Taking Control of VM Sprawl (Part 10)

by [Published on 1 Dec. 2015 / Last Updated on 1 Dec. 2015]

So far in this article series, I have created various blocks of code, but have not built a script that provides much useful information. This article continues the series by consolidating the code that I have developed into a script that produces detailed output related to virtual machine creation.

If you would like to read the other parts in this article series please go to:

In the previous article in this series, we were working toward building a PowerShell script that would show you who had been creating virtual machines lately. Admittedly, the script isn’t quite ready for general use. There are still a number of issues that we have to address.

As you may recall, our big accomplishment in the last article was translating a user’s SID into a username so that we could figure out who had created a virtual machine. As it stands right now, the script’s output looks something like what you see in Figure A.

Image
Figure A: This is the script’s output as of right now.

In this article, I want to build onto the code that we already have in an effort to extract virtual machine creation events from the event log and put the information into some sort of meaningful format.

Right now we have three separate code blocks that have been created. The first code block counts the number of virtual machines created and the number of virtual machines deleted. That code block is:

$CreateEvents = Get-WinEvent –LogName Microsoft-Windows-Hyper-V-VMMS-Admin | Where {$_.ID –eq “13002”}

$DeleteEvents = Get-WinEvent –LogName Microsoft-Windows-Hyper-V-VMMS-Admin | Where {$_.ID –eq “13003”}

$CreateEvents.count

$DeleteEvents.count

The second code block displays the virtual machine creation message and the SID of the user who created it. The code that I used for doing so was:

$CreateEvents = Get-WinEvent –LogName Microsoft-Windows-Hyper-V-VMMS-Admin | Where {$_.ID –eq “13002”}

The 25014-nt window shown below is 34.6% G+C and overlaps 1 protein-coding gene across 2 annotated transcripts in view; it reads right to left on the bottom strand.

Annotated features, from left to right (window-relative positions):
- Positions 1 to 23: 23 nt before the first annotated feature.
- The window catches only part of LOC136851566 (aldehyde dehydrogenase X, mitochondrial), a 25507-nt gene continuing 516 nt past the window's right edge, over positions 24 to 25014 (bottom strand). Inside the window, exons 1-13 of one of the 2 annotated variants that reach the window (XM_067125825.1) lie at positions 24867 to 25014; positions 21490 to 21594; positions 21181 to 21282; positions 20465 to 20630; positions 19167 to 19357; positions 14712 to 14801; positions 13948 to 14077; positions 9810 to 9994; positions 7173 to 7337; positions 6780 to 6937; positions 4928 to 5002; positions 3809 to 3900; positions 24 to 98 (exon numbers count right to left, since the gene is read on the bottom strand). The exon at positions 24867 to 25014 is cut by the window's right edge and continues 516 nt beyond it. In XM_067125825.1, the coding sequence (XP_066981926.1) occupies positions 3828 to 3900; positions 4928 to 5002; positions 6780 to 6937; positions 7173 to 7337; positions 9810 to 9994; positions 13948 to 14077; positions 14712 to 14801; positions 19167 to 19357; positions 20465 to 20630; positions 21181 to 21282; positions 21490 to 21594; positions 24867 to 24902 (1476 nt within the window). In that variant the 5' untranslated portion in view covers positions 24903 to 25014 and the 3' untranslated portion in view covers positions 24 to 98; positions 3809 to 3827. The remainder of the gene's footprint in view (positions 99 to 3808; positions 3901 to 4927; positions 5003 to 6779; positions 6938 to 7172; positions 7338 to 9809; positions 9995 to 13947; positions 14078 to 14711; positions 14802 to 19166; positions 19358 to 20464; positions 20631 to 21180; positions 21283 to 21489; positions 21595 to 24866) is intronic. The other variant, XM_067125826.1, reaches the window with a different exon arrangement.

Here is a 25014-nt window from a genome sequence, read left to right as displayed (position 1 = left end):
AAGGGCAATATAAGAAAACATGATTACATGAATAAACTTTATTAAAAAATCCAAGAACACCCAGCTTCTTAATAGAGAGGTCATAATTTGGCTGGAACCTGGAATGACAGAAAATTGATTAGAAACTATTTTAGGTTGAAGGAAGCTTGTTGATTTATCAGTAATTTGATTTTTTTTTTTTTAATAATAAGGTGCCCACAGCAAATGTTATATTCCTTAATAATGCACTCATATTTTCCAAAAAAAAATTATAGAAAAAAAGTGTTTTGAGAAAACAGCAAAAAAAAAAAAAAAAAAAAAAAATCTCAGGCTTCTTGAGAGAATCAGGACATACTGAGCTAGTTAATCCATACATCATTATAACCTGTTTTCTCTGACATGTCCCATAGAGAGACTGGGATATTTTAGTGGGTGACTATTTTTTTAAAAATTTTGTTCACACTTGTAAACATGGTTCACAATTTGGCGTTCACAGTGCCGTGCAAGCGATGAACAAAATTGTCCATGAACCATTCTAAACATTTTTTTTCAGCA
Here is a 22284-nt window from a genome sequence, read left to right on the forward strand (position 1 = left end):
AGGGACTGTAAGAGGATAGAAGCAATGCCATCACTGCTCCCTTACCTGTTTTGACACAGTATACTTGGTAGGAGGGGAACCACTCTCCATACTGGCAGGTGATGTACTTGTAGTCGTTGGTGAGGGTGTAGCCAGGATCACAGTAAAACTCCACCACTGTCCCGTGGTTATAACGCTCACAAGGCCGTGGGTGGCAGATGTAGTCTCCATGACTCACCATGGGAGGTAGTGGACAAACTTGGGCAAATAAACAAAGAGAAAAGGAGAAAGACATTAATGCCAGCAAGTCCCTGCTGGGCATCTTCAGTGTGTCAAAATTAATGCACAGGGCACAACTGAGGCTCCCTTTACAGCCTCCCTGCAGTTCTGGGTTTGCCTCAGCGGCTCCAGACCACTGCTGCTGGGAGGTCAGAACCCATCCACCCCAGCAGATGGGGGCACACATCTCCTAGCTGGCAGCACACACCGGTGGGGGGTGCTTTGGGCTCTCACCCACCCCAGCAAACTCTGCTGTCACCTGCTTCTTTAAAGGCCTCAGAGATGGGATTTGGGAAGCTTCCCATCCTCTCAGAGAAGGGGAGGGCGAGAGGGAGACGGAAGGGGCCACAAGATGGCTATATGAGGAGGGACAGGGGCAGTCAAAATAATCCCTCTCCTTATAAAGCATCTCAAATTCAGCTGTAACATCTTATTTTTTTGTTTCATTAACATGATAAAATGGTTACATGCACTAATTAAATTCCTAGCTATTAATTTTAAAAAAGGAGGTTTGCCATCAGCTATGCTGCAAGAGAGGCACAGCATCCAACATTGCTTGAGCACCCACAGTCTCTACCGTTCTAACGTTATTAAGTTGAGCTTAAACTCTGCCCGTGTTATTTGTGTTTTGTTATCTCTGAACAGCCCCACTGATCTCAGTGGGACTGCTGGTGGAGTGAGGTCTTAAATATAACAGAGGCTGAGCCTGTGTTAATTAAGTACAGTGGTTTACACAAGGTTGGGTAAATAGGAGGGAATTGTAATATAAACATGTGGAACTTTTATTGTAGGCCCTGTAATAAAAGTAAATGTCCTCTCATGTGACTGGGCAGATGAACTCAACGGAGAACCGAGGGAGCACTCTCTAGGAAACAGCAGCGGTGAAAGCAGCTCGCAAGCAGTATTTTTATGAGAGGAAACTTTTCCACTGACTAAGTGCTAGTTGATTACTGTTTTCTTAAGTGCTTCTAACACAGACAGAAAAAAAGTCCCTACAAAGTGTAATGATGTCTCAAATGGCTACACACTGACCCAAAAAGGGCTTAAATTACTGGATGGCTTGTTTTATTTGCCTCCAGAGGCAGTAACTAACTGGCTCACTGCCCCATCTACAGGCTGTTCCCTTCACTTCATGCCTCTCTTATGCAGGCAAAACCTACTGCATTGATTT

$CreateEvents | Select-Object Message, UserID

The third block of code that I have created was the one that reported the names of the users who created virtual machines. This is the block of code whose output I showed you in Figure A. The code that I used to generate that output was:

Get-WinEvent -LogName Microsoft-Windows-Hyper-V-VMMS-Admin | Where {$_.ID -EQ "13002"} | ForEach-Object -Process {

$ObjSID = $_.UserID.Value;

$ObjSID

$Object = New-Object System.Security.Principal.SecurityIdentifier ($ObjSID)

$ObjUser = $Object.Translate([System.Security.Principal.NTAccount])

$ObjUser.value

}

So with that said, the first thing that I want to do is to combine these three code blocks into something that gives us a half way meaningful output. Once I have done that, I want to walk you through the code. After that, I will adapt the code to multi-server monitoring and will show you how to use filtering to track virtual machine creation trends. So we have a lot of work ahead of us, but for right now here is the combined script:

CLS

$CreateEvents = Get-WinEvent –LogName Microsoft-Windows-Hyper-V-VMMS-Admin | Where {$_.ID –eq “13002”}

$DeleteEvents = Get-WinEvent –LogName Microsoft-Windows-Hyper-V-VMMS-Admin | Where {$_.ID –eq “13003”}

Write-Host "There were " -NoNewLine; Write-Host $CreateEvents.count -NoNewLine; Write-Host " virtual machines created."

Write-Host "There were " -NoNewLine; Write-Host $DeleteEvents.count -NoNewLine; Write-Host " virtual machines deleted."

Write-Host " "

 

$CreateEvents | ForEach-Object -Process {

Write-Host " "

$ObjSID = $_.UserID.Value;

$Object = New-Object System.Security.Principal.SecurityIdentifier ($ObjSID)

$ObjUser = $Object.Translate([System.Security.Principal.NTAccount])

$_.Message

Write-Host "By: " -NoNewLine; Write-Host $ObjUser.value

}